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BALLISTIC CURVE



Fixed friction proportional to speed,
increasing initial speed, shooting angle of 60° 
Ditto with a shooting angle of 45°

 
 
 
 

Ditto with a shooting angle of 30°

 
Curve studied by Jean Bernoulli in 1719, Euler in 1753, Legendre in 1782 and Jacobi in 1842.

The ballistic curves are the trajectories of a massive point subject to a uniform gravitational field and a fluid friction force, in the opposite direction of the velocity vector, its intensity being proportional to a certain function j(v) of the absolute velocity.

1) When j(v) = 0, we get the parabola.

2) Case where j(v) = v  (experimentally obtained for a low velocity; this resistance is called "viscosity")
(Linear) differential equation of motion: 
(h = coefficient of friction, m = mass of the point
gravitational acceleration)
Cartesian parametrization for 
(initial condition M(0) = 0)
with and .
Cartesian equation:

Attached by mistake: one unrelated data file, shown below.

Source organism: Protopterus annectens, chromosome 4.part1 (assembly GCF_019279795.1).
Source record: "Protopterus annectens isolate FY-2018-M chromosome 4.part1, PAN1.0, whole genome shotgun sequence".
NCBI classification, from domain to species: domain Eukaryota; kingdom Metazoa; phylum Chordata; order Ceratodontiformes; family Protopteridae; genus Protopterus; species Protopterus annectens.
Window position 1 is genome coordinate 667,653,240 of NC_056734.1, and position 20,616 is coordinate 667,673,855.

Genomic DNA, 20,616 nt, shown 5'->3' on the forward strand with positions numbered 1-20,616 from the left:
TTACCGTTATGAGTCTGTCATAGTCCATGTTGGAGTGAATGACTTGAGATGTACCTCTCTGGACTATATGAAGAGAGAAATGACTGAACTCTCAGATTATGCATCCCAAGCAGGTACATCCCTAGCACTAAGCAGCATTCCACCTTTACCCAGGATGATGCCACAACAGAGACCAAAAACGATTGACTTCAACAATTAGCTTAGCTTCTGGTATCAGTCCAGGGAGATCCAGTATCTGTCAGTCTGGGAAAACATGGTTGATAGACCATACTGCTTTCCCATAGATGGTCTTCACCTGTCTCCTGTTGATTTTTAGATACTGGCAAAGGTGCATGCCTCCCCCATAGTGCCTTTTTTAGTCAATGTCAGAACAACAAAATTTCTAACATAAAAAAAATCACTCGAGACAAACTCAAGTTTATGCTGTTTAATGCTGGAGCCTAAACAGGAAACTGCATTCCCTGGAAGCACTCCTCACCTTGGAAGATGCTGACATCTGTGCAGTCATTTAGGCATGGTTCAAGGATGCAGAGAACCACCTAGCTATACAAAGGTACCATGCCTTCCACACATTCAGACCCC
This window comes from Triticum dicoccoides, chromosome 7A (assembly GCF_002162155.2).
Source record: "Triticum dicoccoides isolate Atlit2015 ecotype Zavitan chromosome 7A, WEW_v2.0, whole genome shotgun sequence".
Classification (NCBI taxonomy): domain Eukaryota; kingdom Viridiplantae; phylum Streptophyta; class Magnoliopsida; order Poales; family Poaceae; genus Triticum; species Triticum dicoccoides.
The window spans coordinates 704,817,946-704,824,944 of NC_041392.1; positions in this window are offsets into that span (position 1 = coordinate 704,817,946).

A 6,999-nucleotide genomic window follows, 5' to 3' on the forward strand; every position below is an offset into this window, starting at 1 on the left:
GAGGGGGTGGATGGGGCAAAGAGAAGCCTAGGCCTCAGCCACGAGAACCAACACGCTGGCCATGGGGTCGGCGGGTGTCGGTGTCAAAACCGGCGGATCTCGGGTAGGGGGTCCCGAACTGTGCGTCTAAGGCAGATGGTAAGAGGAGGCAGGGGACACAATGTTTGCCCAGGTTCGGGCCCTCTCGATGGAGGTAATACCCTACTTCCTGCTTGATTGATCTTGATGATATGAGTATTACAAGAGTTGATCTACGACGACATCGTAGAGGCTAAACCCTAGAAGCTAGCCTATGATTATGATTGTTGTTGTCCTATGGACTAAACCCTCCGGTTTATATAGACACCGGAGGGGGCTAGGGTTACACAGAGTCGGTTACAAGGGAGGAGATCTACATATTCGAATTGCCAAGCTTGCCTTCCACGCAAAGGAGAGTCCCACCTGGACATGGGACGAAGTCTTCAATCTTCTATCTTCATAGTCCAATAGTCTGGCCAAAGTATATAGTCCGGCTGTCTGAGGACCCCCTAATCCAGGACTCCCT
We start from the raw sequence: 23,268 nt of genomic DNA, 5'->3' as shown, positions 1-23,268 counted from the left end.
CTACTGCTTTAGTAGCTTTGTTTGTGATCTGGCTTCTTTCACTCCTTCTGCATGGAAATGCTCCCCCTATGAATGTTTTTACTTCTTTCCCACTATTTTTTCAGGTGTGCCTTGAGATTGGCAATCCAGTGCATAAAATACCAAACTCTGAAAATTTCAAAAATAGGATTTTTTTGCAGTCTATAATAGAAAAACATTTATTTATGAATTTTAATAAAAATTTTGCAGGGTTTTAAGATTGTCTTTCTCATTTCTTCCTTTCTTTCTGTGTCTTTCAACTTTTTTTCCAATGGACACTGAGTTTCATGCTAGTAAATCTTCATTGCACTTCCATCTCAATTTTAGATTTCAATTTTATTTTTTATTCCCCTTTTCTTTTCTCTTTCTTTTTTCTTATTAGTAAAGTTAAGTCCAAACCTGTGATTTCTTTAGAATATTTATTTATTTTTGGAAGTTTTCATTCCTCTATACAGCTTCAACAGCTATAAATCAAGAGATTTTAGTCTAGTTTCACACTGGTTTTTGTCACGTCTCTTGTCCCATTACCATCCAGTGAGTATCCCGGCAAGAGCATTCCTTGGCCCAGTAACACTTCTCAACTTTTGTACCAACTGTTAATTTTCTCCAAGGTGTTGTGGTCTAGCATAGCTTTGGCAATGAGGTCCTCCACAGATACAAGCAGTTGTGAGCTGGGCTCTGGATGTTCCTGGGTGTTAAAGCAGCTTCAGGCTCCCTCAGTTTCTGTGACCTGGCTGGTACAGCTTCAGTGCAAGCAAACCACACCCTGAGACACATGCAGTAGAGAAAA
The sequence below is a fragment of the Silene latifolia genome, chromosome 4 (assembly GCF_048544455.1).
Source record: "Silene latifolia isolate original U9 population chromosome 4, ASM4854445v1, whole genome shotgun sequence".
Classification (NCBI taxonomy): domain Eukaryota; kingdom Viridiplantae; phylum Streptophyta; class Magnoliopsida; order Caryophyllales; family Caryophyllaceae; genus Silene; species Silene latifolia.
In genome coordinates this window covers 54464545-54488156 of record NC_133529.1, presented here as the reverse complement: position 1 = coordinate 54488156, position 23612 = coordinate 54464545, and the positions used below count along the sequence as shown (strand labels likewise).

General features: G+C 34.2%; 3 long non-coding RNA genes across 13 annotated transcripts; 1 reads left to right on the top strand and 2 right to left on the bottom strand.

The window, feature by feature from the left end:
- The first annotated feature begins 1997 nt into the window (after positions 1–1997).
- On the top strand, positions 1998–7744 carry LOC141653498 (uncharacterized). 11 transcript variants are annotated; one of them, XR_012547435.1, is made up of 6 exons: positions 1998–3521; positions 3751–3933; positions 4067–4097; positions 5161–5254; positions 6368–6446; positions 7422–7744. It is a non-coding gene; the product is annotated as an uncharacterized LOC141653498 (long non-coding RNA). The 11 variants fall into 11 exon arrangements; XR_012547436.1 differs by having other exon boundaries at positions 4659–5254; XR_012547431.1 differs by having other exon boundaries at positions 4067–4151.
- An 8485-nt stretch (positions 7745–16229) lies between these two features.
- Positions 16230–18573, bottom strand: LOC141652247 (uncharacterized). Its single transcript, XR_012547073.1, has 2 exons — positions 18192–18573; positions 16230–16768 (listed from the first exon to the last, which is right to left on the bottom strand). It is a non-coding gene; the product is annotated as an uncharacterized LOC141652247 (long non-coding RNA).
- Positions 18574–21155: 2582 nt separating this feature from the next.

(whereas when there is no friction, it is: with ).
Transcendental curve (as opposed to the parabola).

We get curves which, as opposed to the parabolas, have a vertical asymptote at their right end, and an oblique asymptotic branch without asymptote, at the left end.
 
 
Opposite, figure composed of the trajectories starting from a fixed point with constant initial speed, shooting angle of 45°, and an increasing friction coefficient.

 
 
Figure composed of the trajectories starting from a fixed point with given initial speed, along with the envelope of these trajectories (called safety parabola even though it is not a parabola).

Compare to the case without friction.

Remark: the Cartesian equation of these curves shows that they are the medians of a line and a logarithmic curve, along the asymptote of the logarithmic curve.

3) General case.
 
Differential equation of motion:  which can be written: 
hence , so that, with : differential equation giving  as a function of u. Substitution of  into (1) gives  hence, using , the parametrization of the curve as a function of u.

 
Opposite, comparison between 3 ballistic curves, under the same shooting angle and with the same initial speed:

- in blue, in space
- in red, with a resistance proportional to the speed (j(v) = v )
- in green, with a resistance proportional to the square of the speed (j(v) = )
 


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© Robert FERRÉOL 2017